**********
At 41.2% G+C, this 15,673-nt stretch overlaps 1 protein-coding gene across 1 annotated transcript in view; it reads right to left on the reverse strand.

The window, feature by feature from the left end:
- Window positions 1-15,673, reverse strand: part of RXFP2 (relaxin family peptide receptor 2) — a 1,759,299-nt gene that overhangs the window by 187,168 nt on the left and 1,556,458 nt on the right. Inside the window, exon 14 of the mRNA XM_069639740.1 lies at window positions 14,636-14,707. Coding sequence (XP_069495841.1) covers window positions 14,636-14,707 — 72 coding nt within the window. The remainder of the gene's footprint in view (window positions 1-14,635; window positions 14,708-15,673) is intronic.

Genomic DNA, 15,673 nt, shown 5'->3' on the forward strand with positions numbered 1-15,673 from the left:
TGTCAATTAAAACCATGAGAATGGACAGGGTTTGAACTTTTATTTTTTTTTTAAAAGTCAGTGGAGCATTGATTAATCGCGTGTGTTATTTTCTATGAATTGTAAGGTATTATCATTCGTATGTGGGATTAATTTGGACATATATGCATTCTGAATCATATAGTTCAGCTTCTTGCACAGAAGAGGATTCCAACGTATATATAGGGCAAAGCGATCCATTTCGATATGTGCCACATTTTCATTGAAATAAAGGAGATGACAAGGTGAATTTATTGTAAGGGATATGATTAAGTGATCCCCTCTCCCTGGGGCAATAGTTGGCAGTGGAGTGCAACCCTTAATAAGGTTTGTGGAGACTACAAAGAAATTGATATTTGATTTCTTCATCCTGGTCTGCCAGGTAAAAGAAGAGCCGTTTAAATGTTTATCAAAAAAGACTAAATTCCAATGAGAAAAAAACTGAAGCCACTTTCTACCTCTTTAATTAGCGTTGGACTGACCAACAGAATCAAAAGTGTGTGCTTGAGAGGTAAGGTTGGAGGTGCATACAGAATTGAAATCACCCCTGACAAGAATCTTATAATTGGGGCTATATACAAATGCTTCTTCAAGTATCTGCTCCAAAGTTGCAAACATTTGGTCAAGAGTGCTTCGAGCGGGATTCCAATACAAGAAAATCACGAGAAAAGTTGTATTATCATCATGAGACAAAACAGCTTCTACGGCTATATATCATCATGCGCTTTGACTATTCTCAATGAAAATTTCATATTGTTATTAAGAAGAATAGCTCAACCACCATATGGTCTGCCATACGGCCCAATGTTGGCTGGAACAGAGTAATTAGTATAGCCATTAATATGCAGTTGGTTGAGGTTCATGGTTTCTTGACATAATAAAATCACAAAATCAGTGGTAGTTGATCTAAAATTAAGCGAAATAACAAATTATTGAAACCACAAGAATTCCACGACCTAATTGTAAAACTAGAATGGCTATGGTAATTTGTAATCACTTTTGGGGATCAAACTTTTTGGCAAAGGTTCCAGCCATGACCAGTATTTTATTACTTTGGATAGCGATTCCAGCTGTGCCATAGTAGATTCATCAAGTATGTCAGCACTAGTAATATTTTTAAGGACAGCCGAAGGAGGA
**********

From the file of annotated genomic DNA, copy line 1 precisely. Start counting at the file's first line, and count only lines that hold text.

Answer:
At 41.2% G+C, this 15,673-nt stretch overlaps 1 protein-coding gene across 1 annotated transcript in view; it reads right to left on the reverse strand.